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README.md

Reaction-time modeling with Gaussian process models

This repository contains code to analysis reaction-time from experimental data collected by Ivana Orsolic.

This code accompanies the paper Mesoscale cortical dynamics reflect the interaction of sensory evidence and temporal expectation during perceptual decision-making, Ivana Orsolic, Maxime Rio, Thomas D. Mrsic-Flogel, Petr Znamenskiy (https://doi.org/10.1101/552026).

Installation

To retrieve the code, just clone the repository:

git clone https://github.com/BaselLaserMouse/rt_model_orsolic

To run the analysis code, you will need the following to be installed on your computer:

  • python 3
  • pipenv
  • cuda (to use tensorflow with gpu computations)

The remaining dependencies can be installed from the command line in a virtual environment, using pipenv:

pipenv install  # create a virtual environment and populate it
pipenv install --dev  # install development related dependencies
pipenv shell  # spawn a shell in the virtual environment

Remark: A virtual environment is a good practice to isolate the code and its dependencies from your system.

Getting started

You can either:

  • run snakemake in the top folder to compute all analyses (fitting, scores, figures, ...)
  • run any of the python scripts in src folder to test different parameters.

Scripts have a -h/--help flag to provide more information about the available options, expected input files and output files.

To reproduce the figures from the paper, you will also need the corresponding data available on figshare. Unzip the data and results folders directly into the repository folder.

Code organisation

Provided scripts in src folder are:

  • plot_orsolic_paper.py generates the figures for the paper,
  • gp_fit.py fits the parameters of a Gaussian process model on behavioral data,
  • gp_predict.py estimates predictive distributions from fitted models,
  • gp_score.py computes scores for different models and output figures for comparison purpose,
  • gp_ppc.py samples from the models to check if they realistically capture the behavior,
  • gp_convert.py transforms models with variational posteriors for the kernel hyperparameters into models with point estimates,
  • show_posterior.py displays the variational posterior distributions of the kernel hyperparameters,
  • gp_advi_example.py is a dummy example of a GP model with ADVI inference applied on the kernel hyperparameters.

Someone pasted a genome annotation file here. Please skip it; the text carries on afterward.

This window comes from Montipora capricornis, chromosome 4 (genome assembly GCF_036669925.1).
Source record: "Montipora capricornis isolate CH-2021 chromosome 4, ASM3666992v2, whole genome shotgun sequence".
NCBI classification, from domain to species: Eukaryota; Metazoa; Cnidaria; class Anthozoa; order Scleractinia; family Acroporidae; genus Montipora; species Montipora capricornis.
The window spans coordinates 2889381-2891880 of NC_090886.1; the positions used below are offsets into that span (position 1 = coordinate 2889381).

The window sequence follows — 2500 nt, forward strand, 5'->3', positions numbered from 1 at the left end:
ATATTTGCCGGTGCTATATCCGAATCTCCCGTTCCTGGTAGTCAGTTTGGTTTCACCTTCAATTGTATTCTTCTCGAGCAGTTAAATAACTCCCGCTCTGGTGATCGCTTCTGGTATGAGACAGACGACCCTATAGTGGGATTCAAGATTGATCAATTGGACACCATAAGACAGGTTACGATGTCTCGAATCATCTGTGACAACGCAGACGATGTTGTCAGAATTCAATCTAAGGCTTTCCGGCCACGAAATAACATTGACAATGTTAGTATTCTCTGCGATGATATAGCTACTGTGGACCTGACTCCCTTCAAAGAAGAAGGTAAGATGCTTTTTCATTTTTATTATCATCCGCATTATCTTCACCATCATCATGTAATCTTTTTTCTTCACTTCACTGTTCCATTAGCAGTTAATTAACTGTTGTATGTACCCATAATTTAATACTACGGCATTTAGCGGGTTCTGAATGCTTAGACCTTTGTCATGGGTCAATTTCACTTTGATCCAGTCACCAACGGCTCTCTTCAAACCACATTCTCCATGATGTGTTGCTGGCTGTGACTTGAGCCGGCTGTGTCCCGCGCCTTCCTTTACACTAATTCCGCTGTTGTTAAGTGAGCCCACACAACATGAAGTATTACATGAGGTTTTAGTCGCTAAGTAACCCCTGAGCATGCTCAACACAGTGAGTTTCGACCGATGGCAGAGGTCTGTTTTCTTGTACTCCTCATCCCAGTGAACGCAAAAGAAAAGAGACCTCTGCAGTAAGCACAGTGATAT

The remaining .py files are modules containing common code.

Troubleshooting

Installing cuda reliably can tricky, here is a summary of command lines to achieve it on an Ubuntu 16.04:

sudo dpkg -i cuda-repo-ubuntu1604-9-0-local_9.0.176-1_amd64-deb
sudo apt-key add /var/cuda-repo-9-0-local/7fa2af80.pub
sudo apt update
sudo apt install cuda
sudo dpkg -i libcudnn7*9.0*

It assumes that you downloaded cuda and cudnn packages from Nvidia website.

Another common issue is the number of threads used by gp_fit.py script. This can be due to the openblas library linked with your numpy package. You can limit this using the OPENBLAS_NUM_THREADS environment variable as follows:

OPENBLAS_NUM_THREADS=4 src/gp_fit.py <ouput folder> <input datasets> ...

Troubleshooting (advanced)

If you have a recent GPU requiring cuda 10.0, you will have to recompile tensorflow, as it's compiled for cuda 9.0 (2018/11/20).

First, install cuda 10.0 and libcudnn7 from Nvidia. The following steps are described on tensorflow website and bazel website. The bug in bazel 0.19 is described in an issue.

In a terminal, install bazel:

sudo apt-get install openjdk-8-jdk  # install JDK 8
echo "deb [arch=amd64] http://storage.googleapis.com/bazel-apt stable jdk1.8" | sudo tee /etc/apt/sources.list.d/bazel.list
curl https://bazel.build/bazel-release.pub.gpg | sudo apt-key add -
sudo apt-get update && sudo apt-get install bazel

Then clone tensorflow:

git clone https://github.com/tensorflow/tensorflow.git
cd tensorflow
git checkout r1.9

Populate a virtual environment with dependencies:

python3 -m venv .venv
. .venv/bin/activate
pip install -U pip six numpy wheel mock
pip install -U keras_applications==1.0.5 --no-deps
pip install -U keras_preprocessing==1.0.3 --no-deps

Test, configure and build tensorflow:

bazel test -c opt -- //tensorflow/... -//tensorflow/compiler/... -//tensorflow/contrib/lite/...
./configure
cat tools/bazel.rc .tf_configure.bazelrc > tf_configure.bazelrc; mv tf_configure.bazelrc .tf_configure.bazelrc  # needed for bazel 0.19
bazel build --config=opt --config=cuda //tensorflow/tools/pip_package:build_pip_package
./bazel-bin/tensorflow/tools/pip_package/build_pip_package /tmp/tensorflow_pkg

The final package is saved as /tmp/tensorflow_pkg/tensorflow-1.9.0-<tags>.whl and can be installed with pip install <package path>. You should uninstall any version of tensorflow before, e.g. using pip uninstall tensorflow-gpu.

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